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New bid to stimulate agriculture

Saturday March 24, 2018 Written by Published in Outer Islands
Land under cultivation on Mangaia, which is said to have the potential to become “the fruit bowl of the Cook Islands. 17120149 Land under cultivation on Mangaia, which is said to have the potential to become “the fruit bowl of the Cook Islands. 17120149

The week-long meeting to discuss the Cook Islands Ridge to Reef programme “Pa Enua Agriculture for Resilient Livelihoods” (PEARL) finished last week on a high note, said Ministry of Agriculture policy director Patrick Arioka.


Various government agencies, state-owned enterprises and private-sector companies have signed up as parties to the programme’s steering committee to begin a three-year implementation plan building on the capacities of outer-island household farmers, livelihood growers of all ages and gender, young and emerging farmers, farming association groups and the general community.

Years one and two of the programme will focus on capacity building that will lead towards “enhanced livelihoods and small business development when bigger projects start to engage in year two,” said Arioka.

By the third year in 2020, the committee envisages that farming production increases will be “ripe and ready for the picking from the markets of Rarotonga”.

Through the Ministry of Agriculture (MoA), the Cook Islands Ridge to Reef programme will be resourcing the outer islands with equipment that will be owned by the Pa Enua agriculture departments as they are trained up to in turn become trainers of the community.

The first PEARL team was deployed on Monday, soon after the conclusion of last week’s meeting, to begin in-depth practical training on Mauke in nursery management, an area identified by the southern islands as being of the highest priority, and requiring urgent attention to help improve seedlings that will lead to increased crop production.

A nursery officer will be on Mauke for four weeks to carry out the training, which will include advising orchard owners on the proper pruning of overgrown fruit trees.

The programme also includes the preparation of island crop banks, which will allow communities to access suitable planting materials for growing superior plant varieties, as well as local varieties like our own yams and others.

The crop bank concept helps produce crops which are better suited to coping with climatic extremes and more resistant to pests and diseases. Land areas identified by the respective island governments will be used for mass production of these crops before they are distributed to the island populations.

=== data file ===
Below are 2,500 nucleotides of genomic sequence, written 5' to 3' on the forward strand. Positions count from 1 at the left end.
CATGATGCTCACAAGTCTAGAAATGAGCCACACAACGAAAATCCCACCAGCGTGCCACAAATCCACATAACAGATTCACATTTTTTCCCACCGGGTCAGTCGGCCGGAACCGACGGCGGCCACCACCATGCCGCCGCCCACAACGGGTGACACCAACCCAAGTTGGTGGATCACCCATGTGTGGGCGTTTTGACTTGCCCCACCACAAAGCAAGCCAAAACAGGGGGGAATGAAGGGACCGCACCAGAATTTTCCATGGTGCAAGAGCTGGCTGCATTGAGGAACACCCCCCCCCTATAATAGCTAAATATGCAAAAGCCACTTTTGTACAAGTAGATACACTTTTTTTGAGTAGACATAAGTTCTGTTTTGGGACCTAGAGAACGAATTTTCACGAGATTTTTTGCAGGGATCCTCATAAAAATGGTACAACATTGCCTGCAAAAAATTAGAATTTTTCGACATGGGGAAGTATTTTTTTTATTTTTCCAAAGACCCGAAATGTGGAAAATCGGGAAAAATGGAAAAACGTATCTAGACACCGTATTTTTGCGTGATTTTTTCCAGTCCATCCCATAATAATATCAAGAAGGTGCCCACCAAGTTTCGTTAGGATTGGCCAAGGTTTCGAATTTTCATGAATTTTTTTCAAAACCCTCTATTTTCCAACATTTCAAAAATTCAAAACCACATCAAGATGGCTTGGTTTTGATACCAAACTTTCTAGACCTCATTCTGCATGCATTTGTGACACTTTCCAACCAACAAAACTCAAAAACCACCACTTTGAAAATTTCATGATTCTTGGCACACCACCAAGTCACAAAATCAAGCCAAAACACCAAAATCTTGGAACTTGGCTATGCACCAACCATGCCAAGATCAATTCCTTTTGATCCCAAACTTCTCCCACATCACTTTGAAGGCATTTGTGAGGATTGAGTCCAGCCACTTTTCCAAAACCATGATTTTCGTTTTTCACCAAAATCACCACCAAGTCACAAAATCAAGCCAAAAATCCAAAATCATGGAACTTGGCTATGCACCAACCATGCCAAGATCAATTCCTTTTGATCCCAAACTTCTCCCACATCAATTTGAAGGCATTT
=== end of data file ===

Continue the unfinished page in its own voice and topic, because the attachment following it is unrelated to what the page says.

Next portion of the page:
Should any of the islands be hit by a cyclone or some other natural disaster, the idea is for unaffected islands to share their planting materials to help other islands recover more quickly.

The programmes are the first of many that the PEARL steering committee has approved for implementation in the Pa Enua via established project management teams made up of representatives from stakeholder partners.

Other planned programmes include the development of on-field farm work, strengthening farmer association governance and finances, empowering women in food nutrition and food safety, developing young and emerging farmers in agricultural livelihoods and agribusiness, and the revitalisation of agricultural education in schools.

These programmes are prepared with the help of partners from the ministries of Health, Marine Resources, Education, Environment Services and Infrastructure Cook Islands; the state-owned enterprises Business Trade and Investment Board, Cook Islands Tourism, Bank of the Cook Islands, Global Environment Fund under the Cook Islands Red Cross and the Cook Islands Tertiary Training Institute; and the private-sector company Prime Foods.

The PEARL steering committee has also emphasised the need to start as soon as possible on a market engagement plan, to be scheduled as early as 2019, to start engaging buyers in the tourism sector.

Reflecting on the agriculture ministry’s meeting with mayors and executive officers from the southern group islands, Arioka said the “hard work” of the ministry’s 2017 visits to the islands had finally paid off.

“The steering committee stakeholders and partners have now heard truthfully from the Pa Enua mayors, the island executive officers, and their agriculture department managers about the challenges faced at an island level, and they took to heart the future of agriculture if nothing was done today,” he said.

Aitutaki mayor Tekura Bishop echoed this issue.

“Our farming generation is ageing out,” he said. “There are no upcoming farmers because we do not have an agriculture plan that will address this very critical problem, and if nothing is done about it, then the future of our island agriculture will cease to exist.

“We need new generation of farmers to tie into more innovative technological ideas and advances while land remains plentiful and abundant, but we are more interested to quickly kick off programmes that need to help stimulate our small island economy.”

Arioka confirmed a total of 21 programmes for the 2018/2019 year, and said the ministry would be tracking and monitoring the performance of each programme implementation effort throughout the next six months as each project management team reports back on the evaluations of each training programme.

He added that the Ministry of Agriculture would like to thank the Cook Islands Ridge to Reef programme for paving the way forward and for supporting an important programme like PEARL, which rests on “a collaboration agreement between agency partners, stakeholders and the private sector, and with our Pa Enua Island Government and community”.

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